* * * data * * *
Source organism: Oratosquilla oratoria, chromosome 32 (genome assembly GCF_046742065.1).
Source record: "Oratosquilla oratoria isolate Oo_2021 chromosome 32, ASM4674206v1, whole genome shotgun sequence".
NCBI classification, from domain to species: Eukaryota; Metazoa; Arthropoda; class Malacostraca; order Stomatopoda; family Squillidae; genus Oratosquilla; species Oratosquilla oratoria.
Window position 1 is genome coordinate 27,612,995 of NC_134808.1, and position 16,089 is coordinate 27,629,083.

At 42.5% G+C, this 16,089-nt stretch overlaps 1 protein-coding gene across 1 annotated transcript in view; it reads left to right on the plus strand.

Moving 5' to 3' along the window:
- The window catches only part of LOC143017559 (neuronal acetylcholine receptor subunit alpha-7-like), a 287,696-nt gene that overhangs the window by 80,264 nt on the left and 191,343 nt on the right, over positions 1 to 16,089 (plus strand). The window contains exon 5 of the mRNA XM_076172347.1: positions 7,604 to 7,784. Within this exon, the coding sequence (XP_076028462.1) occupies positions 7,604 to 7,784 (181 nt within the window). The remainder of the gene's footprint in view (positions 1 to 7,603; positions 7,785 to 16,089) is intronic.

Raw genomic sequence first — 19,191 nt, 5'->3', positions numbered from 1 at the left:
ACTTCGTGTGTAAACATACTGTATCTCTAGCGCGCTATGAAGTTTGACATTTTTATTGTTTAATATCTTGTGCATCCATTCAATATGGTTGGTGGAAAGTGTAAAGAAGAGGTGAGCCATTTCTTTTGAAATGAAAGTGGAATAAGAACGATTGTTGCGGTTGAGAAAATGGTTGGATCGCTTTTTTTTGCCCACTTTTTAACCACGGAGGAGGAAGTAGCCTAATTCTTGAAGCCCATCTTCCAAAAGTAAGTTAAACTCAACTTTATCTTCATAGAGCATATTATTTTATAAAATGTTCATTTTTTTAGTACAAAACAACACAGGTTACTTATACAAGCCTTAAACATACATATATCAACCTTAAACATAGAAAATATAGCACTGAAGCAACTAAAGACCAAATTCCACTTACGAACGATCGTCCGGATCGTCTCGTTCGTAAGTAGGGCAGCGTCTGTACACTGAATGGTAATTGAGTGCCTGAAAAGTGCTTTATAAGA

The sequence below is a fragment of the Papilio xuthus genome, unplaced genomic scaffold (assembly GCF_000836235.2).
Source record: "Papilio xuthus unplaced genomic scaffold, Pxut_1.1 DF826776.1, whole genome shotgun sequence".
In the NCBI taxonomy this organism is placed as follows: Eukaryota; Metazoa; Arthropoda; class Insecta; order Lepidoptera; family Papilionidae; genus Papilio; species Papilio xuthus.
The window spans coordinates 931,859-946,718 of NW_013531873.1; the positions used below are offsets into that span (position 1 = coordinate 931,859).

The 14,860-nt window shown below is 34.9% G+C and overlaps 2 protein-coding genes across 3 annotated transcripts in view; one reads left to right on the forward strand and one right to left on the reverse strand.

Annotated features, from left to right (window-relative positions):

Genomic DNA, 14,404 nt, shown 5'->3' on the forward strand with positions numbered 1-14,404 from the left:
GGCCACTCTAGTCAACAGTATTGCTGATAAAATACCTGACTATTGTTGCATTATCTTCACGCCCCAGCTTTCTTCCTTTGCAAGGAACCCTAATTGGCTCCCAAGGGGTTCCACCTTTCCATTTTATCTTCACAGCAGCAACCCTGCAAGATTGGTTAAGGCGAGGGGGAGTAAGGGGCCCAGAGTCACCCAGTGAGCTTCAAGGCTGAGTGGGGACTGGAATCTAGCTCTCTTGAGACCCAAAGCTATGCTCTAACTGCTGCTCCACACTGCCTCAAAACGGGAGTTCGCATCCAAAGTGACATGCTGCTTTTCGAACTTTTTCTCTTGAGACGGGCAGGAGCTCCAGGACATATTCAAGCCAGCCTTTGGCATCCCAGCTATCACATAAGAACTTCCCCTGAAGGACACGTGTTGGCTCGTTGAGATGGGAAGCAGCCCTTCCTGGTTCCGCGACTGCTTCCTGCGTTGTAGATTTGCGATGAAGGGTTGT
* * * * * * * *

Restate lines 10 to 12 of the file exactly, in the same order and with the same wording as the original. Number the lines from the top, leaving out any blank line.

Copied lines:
The sequence below is a fragment of the Papilio xuthus genome, unplaced genomic scaffold (assembly GCF_000836235.2).
Source record: "Papilio xuthus unplaced genomic scaffold, Pxut_1.1 DF826776.1, whole genome shotgun sequence".
In the NCBI taxonomy this organism is placed as follows: Eukaryota; Metazoa; Arthropoda; class Insecta; order Lepidoptera; family Papilionidae; genus Papilio; species Papilio xuthus.